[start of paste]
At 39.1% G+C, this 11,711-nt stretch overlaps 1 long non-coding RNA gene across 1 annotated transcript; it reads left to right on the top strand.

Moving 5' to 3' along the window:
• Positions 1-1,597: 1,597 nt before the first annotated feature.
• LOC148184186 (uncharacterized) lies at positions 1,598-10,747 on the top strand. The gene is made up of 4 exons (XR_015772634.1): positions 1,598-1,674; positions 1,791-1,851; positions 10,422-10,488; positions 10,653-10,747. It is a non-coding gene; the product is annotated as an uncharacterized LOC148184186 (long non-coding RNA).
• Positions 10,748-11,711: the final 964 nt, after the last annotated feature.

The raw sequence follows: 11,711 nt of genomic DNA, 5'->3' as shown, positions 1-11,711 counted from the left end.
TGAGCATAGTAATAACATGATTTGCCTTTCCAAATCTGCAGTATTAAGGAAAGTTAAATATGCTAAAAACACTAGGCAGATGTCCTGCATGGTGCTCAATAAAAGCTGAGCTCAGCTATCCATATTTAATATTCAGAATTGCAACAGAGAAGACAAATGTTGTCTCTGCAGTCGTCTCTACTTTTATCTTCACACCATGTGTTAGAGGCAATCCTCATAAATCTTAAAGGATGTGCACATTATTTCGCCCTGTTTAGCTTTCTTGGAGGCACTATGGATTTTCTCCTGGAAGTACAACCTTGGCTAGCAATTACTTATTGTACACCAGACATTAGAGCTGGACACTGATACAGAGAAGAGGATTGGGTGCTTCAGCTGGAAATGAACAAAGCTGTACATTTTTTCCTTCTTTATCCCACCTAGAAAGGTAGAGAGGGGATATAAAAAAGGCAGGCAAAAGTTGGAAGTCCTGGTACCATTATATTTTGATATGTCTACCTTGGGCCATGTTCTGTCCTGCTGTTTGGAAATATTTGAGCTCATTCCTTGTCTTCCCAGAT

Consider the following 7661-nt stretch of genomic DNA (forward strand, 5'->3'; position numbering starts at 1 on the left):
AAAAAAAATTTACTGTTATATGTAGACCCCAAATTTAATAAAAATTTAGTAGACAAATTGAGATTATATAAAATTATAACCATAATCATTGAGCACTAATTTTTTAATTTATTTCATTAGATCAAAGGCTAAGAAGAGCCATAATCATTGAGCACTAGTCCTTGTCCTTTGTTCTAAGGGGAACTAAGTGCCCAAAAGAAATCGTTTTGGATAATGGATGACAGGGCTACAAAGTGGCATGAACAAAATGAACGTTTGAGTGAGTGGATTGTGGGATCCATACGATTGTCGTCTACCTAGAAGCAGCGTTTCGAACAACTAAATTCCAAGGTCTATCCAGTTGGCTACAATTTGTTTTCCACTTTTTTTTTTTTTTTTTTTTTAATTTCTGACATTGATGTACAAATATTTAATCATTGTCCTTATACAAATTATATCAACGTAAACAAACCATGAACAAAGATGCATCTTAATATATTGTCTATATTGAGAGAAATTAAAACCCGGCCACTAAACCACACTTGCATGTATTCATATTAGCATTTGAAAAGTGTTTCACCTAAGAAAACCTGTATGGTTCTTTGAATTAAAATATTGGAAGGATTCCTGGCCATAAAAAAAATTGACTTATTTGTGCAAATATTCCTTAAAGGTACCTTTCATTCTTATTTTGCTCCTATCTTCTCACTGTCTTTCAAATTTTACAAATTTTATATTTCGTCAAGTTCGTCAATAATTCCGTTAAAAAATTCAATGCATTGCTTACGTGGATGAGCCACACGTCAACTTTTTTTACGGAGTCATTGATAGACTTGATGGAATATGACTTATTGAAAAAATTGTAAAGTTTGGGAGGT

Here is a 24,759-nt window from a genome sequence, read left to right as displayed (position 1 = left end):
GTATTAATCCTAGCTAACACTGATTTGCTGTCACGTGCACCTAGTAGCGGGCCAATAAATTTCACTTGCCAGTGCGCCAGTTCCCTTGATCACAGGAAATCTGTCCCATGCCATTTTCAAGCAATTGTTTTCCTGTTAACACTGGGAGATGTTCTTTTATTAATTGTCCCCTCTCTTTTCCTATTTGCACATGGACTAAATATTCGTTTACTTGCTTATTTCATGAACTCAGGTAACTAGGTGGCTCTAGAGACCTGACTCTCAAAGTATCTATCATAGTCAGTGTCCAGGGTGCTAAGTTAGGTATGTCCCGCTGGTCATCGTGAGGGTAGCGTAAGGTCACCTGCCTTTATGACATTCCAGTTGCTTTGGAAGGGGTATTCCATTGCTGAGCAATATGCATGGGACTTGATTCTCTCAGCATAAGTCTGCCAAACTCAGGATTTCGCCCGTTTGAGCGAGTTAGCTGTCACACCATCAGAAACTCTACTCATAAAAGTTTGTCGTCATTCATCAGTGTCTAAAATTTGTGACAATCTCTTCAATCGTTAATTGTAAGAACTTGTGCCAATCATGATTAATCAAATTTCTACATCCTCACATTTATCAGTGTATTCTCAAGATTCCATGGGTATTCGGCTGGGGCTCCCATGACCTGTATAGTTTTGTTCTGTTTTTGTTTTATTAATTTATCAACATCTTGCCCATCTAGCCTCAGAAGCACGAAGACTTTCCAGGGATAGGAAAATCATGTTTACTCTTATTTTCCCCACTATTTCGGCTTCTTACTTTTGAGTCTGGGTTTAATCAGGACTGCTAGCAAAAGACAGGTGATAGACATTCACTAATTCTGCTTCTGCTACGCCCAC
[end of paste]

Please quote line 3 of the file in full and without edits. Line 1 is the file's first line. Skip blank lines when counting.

• Positions 1-1,597: 1,597 nt before the first annotated feature.